As this year comes to an end, many people are thinking about New Years resolutions, ways to improve in the upcoming year and new goals to reach in 2018. For many, the New Year represents a chance to start anew, to leave behind unwanted memories and trials and face brighter opportunities. Whether you are currently struggling with an eating disorder or have been in recovery for years, the holidays and the New Year can be triggering for many. Recent studies have shown that “becoming more physically fit’ is America’s top New Year’s resolution, and ‘Losing Weight’ was the fourth more popular resolution. These resolutions can become problematic for any individual who is struggling with an eating disorder or who is susceptible to developing one. A seemingly simple resolve to become “healthier” can quickly become a downward spiral if taken to extreme measures.
It can be especially tough to create recovery goals that empower and challenge and do not overwhelm and disempower. Remember that we are all human, and although setting goals for the New Year is a great step forward, it is okay if we take the “one day at a time” approach to meet these goals. The following are some suggestions for recovery goals you can set for yourself throughout your eating disorder recovery journey for 2018.
- Be honest with yourself and others about your recovery goals
- Work towards creating a life outside of treatment that motivates you towards recovery
- Be patient with you recovery. Live one day at a time and be okay if a setback occurs.
- Focus on how you feel rather than how you look. Many will agree that inner beauty is much more valuable than outer beauty.
- Surrounding yourself with individuals who love and support you and disengaging from anyone who carries negativity into your life.
- Learn how to treat yourself more. Whether it is buying a new outfit, or treating yourself to a dessert or taking a trip; it is okay to splurge on yourself even if you are going outside your comfort zone or breaking your “food boundaries”.
- Practice mindful exercise. Once you are in recovery, exercise because you want to not because you have to and stay in touch with how your body feels.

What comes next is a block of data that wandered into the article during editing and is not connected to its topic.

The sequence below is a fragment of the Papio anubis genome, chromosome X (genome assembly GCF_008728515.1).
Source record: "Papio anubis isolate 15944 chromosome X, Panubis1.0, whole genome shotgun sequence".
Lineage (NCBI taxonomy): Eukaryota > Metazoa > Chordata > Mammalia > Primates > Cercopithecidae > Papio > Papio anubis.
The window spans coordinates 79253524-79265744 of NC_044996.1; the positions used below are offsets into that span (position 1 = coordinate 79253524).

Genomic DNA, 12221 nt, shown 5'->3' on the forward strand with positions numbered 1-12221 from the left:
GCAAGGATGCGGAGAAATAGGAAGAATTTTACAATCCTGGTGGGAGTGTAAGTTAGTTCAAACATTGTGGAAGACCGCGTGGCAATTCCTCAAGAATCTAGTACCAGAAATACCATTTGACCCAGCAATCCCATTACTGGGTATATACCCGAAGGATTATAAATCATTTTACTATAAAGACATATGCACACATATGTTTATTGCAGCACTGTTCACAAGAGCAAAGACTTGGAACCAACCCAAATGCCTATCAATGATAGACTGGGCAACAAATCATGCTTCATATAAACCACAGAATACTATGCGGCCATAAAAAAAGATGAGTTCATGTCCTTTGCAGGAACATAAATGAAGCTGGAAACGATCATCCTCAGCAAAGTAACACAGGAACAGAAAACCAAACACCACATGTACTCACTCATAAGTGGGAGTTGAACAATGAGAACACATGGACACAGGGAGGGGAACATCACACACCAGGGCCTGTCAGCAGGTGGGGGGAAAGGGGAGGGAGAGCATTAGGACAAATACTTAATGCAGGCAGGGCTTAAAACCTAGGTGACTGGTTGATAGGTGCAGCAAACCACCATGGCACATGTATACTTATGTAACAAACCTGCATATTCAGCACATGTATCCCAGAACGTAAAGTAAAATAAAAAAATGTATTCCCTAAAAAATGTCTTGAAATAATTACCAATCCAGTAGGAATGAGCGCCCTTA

- Help other realize they are not alone in their recovery struggles. You can do this by speaking about your journey through a blog, sharing your stories with a support group or volunteering with an eating disorder organization.
- Make more time for things that you enjoy. Whether it is reading a book, going on walks, traveling or cooking, take time to engage in activities that make yourself happy.
- Join an eating disorder support group. If you are already in a support group then try to be more active within the group or reach out to others who may be struggling.
- Stay connected with your therapist and treatment team. Even if you have completed treatment, it is still important to stay connected and harvest relationships with those who made an impact in your recovery. They can also help you in case of a relapse.
- Practice setting boundaries. Setting boundaries around your work schedule, social activities, family time and personal time can help you manage your time better and make you feel more refreshed. Without boundaries, others can walk all over you and can potentially lead you to feel stressed or anxious which can lead to relapse.
- Love yourself, first.
- Start a new hobby or a new book to break up your routine and open your mind to new opportunities.
- Get rid of ant weight scales in your home (if you haven’t already)
- Buy clothes because they fit you not because of their size.
- Make a new friend
- Make amends with someone who you lost contact with or who you may have hurt in the past